Ecological consequences of variation in precipitation: separating short- versus long-term effects using satellite data

Authors


  • Editor: Josep Penuelas

Abstract

Aim

Precipitation controls the production of semi-arid plants through various mechanisms that operate at a range of time-scales. Short-term variation in precipitation affects vegetation through adjustments in plant physiology and leaf phenology, whereas long-term effects are mediated by plant establishment and mortality, community composition and disturbance regimes. Our goal is to use remote sensing observations to separate the short- and long-term effects of variation in precipitation on ecosystem production.

Location

California, USA.

Methods

We used time series of gridded absorbed photosynthetically active radiation (APAR) to quantify the short- and long-term responses of diverse ecosystems to variation in precipitation across large productivity and precipitation gradients. We investigated the relationships between temporal sensitivity of APAR to interannual variation in precipitation and mean annual precipitation (MAP), ecosystem properties and disturbance.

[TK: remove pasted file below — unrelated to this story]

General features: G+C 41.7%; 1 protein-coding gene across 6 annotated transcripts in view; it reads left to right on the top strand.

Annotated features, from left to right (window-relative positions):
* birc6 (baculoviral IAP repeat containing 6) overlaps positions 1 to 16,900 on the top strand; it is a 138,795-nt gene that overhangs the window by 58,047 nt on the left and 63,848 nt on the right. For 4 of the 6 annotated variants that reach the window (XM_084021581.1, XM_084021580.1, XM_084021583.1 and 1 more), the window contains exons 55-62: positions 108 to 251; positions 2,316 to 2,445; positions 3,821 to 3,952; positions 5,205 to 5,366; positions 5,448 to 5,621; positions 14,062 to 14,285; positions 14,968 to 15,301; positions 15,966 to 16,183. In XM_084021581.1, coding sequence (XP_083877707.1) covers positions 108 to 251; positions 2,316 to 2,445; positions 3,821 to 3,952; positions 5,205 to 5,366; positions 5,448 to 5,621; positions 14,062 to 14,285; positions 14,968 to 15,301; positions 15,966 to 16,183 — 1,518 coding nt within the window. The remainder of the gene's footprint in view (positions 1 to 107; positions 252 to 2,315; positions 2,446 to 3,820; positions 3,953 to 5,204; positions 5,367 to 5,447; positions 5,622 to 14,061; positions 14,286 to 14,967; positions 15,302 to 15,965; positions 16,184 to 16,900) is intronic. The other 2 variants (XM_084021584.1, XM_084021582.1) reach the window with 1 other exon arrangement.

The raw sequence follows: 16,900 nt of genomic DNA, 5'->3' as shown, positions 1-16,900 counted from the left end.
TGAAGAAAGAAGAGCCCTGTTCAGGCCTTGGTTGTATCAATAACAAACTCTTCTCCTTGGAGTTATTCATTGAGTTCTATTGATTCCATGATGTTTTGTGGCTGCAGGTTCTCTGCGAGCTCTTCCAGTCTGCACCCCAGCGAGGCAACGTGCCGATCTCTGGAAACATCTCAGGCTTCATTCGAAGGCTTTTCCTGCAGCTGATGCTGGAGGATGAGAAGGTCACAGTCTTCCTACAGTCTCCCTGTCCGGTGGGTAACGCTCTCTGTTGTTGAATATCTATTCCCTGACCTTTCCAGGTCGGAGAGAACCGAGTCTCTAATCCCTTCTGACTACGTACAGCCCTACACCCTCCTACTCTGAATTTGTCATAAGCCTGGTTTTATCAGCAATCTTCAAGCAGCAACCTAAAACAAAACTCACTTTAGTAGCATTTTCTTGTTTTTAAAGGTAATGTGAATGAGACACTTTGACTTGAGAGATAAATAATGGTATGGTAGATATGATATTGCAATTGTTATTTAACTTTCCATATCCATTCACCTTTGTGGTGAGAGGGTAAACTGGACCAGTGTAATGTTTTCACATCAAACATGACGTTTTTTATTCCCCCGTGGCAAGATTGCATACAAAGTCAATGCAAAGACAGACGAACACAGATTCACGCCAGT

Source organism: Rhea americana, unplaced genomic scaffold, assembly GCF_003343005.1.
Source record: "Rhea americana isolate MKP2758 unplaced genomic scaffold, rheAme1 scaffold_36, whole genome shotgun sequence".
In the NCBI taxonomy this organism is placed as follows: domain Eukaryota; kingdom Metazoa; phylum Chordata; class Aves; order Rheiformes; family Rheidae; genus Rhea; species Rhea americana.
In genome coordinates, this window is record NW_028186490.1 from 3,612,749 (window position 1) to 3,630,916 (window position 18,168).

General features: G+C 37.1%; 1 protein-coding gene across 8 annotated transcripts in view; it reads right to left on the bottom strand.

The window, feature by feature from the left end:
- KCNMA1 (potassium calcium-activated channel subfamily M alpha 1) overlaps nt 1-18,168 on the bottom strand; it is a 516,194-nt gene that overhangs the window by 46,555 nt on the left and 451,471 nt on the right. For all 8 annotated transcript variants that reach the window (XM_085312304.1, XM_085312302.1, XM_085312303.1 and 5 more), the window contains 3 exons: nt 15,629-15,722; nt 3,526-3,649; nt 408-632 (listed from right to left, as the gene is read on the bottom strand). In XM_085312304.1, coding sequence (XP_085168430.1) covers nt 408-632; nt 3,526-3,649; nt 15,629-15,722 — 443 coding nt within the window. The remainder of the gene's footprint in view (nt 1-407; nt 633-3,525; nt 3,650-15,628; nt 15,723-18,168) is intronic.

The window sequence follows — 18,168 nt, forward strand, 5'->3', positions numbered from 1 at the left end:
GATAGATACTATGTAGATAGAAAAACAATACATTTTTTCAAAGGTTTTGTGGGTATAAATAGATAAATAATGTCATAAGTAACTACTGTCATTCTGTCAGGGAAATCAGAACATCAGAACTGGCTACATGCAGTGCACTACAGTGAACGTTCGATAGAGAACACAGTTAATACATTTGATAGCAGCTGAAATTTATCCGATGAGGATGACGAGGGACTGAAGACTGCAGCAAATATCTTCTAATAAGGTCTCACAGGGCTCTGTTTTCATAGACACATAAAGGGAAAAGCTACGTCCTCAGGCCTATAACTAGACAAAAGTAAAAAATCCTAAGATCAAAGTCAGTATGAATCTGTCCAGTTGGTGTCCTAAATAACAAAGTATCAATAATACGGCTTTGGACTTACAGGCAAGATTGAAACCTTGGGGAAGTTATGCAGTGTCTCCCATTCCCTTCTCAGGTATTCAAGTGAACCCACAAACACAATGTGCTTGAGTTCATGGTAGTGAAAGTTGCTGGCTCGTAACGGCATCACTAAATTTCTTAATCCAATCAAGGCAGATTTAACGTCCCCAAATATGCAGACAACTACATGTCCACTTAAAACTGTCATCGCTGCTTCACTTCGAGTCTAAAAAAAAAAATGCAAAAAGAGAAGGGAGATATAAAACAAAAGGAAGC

Results

APAR increased with precipitation both interannually within locations and across locations with MAP. The slope of the interannual relationship, which reflects the sensitivity of APAR to short-term fluctuations in precipitation, varied with climate, vegetation type and structure, and time since disturbance. The interannual APAR sensitivity decreased from c. 0.5 MJ m−2 mm−1 at a MAP of 300 mm year−1 to less than 0.05 MJ m−2 mm−1 at 1000 mm year−1. The slope of the spatial relationship, which reflects the long-term sensitivity of APAR to climate, decreased from c. 2.5 MJ m−2 mm−1 at 300 mm year−1 MAP to c. 0.6 MJ m−2 mm−1 at 1000 mm year−1. The initial physiological and leaf area effects of a precipitation shift were amplified five-fold over time by gradual changes in population density and species composition.

Main conclusion

The impact of a hydroclimatic shift on the primary production, structure and function of California's terrestrial ecosystems depends heavily on time-scale and how rapidly changes in plant population density and community composition can occur.

Ancillary